A biblical story
Who does not know this biblical story from the Old Testament? A shepherd boy named David defeats a giant named Goliath. The Old Testament is full of stories that sound fantastic – from the seven plagues God uses to punish the Egyptians, to the Red Sea miraculously parting for the Israelites fleeing Egypt, in order to bury their persecutors underneath themselves afterwards. But none of these stories struck me as realistic as that of David and Goliath when I first heard them in my childhood.
This was not because of how Samuel explains the victory little David won over the powerful Goliath. He writes that this had to happen because David was chosen by God to become the next king of the Israelites. Through his heroic deed against the enemy Philistine, the word of God came to pass and David became Israel’s legendary King David. One of the most exclusive traditional hotels in Jerusalem still bears his name today.
Why David triumphs
What excited me about this story? It was the idea that David, by his own strength and through great courage, the intelligent use of his abilities and the realization of the greatest weakness of his opponent – who was huge, heavily armored and armed, but thereby also having difficulties moving – managed to defeat this monstrous fighting machine called Goliath.
David, as the youngest son of the family, was at that time tending to his family’s flock, defending it daily against the predatory attacks of wild beasts, which he put to flight or killed by the skillful use of his slingshot.
The stone, which he hurled skillfully and with such great force against the forehead of his seemingly overpowering opponent, hit him so deeply and forcefully that he fell head first and lay unconscious, his colossal body powerless in the sand. The fact that David then also cut off his head and thus dispersing the entire host of Philistines – who had been mocking David until then – confident of victory, was no longer in my memory when I looked at Banksy’s spray-painting. I only found that out when I went a little deeper into this biblical story. The stories of the Old Testament are not only remarkable, but occasionally of blunt cruelty.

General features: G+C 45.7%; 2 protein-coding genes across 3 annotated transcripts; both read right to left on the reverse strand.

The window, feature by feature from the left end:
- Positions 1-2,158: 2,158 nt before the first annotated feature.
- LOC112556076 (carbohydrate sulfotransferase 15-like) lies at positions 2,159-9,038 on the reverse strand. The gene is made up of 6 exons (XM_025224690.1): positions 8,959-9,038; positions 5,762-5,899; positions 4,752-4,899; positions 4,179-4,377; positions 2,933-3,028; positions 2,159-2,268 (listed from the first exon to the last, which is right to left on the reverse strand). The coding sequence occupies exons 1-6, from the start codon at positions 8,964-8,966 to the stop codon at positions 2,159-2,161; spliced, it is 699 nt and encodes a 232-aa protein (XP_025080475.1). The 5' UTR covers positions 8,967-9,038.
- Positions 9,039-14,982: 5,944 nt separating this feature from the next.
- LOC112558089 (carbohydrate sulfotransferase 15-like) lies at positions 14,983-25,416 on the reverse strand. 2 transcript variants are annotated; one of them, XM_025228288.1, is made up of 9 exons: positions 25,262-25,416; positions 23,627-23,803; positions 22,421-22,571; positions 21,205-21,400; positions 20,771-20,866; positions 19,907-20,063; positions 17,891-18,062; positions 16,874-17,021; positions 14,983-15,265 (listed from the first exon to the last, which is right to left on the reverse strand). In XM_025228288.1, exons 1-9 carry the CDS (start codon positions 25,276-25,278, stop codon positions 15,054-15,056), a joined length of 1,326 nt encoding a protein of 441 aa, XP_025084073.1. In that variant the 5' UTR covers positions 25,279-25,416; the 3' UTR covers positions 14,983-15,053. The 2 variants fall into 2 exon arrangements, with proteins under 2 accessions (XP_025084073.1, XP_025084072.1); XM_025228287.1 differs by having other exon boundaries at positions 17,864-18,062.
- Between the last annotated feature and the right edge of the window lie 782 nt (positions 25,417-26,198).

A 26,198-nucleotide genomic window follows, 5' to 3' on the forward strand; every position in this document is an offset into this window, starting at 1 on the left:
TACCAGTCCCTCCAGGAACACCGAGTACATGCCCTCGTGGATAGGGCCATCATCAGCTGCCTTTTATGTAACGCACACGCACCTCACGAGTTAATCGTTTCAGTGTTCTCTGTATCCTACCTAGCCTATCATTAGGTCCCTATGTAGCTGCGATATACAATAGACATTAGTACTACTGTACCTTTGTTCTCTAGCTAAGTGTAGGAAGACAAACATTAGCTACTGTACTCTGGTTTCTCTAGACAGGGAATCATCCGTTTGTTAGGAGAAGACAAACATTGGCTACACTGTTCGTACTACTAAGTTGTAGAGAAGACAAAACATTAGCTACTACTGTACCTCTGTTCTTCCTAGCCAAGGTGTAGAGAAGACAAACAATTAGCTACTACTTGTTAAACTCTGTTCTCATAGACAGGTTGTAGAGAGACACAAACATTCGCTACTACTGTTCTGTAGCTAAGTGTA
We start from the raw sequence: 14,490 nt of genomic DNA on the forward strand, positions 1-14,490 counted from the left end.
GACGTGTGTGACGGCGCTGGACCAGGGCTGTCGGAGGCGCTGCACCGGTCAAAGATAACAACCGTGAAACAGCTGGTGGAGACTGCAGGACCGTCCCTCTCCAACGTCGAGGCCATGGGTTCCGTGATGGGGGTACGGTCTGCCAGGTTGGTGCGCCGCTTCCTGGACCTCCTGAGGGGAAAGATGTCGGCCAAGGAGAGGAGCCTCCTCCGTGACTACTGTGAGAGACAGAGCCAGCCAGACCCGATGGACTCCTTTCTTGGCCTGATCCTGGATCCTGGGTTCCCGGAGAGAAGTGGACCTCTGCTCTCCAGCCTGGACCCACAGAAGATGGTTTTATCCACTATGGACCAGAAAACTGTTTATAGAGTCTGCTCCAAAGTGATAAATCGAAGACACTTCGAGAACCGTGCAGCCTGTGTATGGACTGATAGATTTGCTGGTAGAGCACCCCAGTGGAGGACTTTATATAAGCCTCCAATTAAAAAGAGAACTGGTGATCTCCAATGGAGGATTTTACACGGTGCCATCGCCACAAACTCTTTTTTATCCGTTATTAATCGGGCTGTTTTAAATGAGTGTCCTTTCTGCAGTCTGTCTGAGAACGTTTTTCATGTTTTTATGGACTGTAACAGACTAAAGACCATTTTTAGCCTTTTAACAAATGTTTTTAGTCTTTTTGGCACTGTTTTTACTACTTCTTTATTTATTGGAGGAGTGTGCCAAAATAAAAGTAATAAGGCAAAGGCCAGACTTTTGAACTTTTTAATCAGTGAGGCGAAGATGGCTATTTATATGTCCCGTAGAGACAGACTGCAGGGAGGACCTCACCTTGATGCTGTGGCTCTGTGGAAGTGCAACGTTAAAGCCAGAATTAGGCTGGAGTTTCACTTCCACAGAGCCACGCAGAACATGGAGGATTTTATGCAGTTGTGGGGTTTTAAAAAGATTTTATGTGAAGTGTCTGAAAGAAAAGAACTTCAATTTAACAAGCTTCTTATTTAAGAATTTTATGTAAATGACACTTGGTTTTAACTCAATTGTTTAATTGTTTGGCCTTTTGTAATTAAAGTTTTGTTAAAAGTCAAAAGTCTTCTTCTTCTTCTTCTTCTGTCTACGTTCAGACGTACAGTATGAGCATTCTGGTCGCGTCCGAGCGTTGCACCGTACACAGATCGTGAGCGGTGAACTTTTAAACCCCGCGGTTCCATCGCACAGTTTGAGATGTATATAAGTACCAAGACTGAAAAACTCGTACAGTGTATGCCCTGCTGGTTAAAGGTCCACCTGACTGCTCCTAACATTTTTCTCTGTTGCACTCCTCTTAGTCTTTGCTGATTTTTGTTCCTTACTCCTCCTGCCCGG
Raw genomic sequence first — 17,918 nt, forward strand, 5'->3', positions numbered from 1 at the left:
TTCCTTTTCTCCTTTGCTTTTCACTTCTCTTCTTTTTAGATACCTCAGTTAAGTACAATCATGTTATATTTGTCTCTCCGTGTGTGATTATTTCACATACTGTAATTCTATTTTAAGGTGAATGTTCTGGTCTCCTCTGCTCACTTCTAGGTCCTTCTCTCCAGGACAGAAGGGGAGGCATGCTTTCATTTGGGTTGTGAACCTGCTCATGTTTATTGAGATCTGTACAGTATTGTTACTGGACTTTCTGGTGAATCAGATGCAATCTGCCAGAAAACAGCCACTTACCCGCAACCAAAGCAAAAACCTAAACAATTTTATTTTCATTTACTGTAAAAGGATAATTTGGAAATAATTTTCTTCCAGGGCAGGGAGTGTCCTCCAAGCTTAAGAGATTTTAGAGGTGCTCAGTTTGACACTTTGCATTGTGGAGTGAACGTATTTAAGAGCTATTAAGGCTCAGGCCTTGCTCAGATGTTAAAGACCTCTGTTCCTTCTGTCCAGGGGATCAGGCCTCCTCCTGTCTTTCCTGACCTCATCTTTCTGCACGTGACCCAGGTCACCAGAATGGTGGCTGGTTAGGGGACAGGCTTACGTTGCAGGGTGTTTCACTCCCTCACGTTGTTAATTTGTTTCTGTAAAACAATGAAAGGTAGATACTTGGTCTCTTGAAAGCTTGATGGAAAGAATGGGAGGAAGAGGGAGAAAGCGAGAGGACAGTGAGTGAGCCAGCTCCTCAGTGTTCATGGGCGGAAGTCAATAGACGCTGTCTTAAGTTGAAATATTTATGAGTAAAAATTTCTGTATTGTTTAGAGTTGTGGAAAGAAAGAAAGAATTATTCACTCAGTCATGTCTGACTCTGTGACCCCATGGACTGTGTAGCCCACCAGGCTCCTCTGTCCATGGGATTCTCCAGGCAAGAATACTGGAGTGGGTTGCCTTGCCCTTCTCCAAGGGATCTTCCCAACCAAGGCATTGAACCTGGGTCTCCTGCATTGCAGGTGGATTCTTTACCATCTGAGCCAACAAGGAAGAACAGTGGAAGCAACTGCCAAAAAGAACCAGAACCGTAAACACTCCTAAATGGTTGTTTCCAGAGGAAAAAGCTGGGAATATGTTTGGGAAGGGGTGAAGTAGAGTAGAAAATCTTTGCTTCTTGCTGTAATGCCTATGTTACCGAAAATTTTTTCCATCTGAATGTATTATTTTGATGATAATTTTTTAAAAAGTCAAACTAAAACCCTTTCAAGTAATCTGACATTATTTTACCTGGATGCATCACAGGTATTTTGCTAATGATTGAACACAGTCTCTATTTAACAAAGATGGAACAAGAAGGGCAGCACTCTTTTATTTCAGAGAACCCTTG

Symbol and role model
For thousands of years, the story of David and Goliath has stood as a symbol and example for sheer size not having to be synonymous with invincible strength or power. That a single person – if he does not allow himself to be intimidated by the apparent greatness of the opponent, and instead remembers his own strengths and courageously confronts the superior power – can turn the tide of history. In this respect, it is more than a story about a divinely chosen one. It is a story of encouragement that has lost none of its exemplary power, even well into the 21st century.
The comparison to the courageous defensive struggle of the Ukraine against the seemingly invincible superiority of the Russian army is obvious, and it is also strongly suggested by Banksy through the context in which he places the image.
No biblical story
But this is not a biblical story. The Ukraine is not a single person, but a country, a nation. It may be small compared to vast Russia – that is attacking it with the sole aim of wiping out its existence – but the Ukraine is not fighting alone, it has strong partners by its side who support the country in many ways. Nevertheless this fight is strenuous; it will take a long time and will claim many victims.
For me, however, the Ukraine has one thing in common with little David from the Old Testament: As a community, it has the courage and the valiant determination to defend its country, its freedom, and to win this battle. It will not be intimidated and it will not give up.
Banksy’s images do nothing to change the existential threat in which the people of these cities he visited, and of Ukraine as a whole, have been living in for nine months now – and against which they have defended themselves with great courage, equally great humanity and admirable indomitability.
But now they are here, these pictures. They have appeared unexpectedly, as if out of nowhere, and, for a few days at least, they have once again drawn the attention of the world to what the people in Ukraine experience and suffer through day after day – to the extent of the world already having become accustomed to this struggle.
For the people of Ukraine, especially in Irpin, Borodyanka and Horenka, these images will probably remain a lasting reminder, even after the war, that someone like Banksy was once among those who stood by their side – standing with the Ukraine.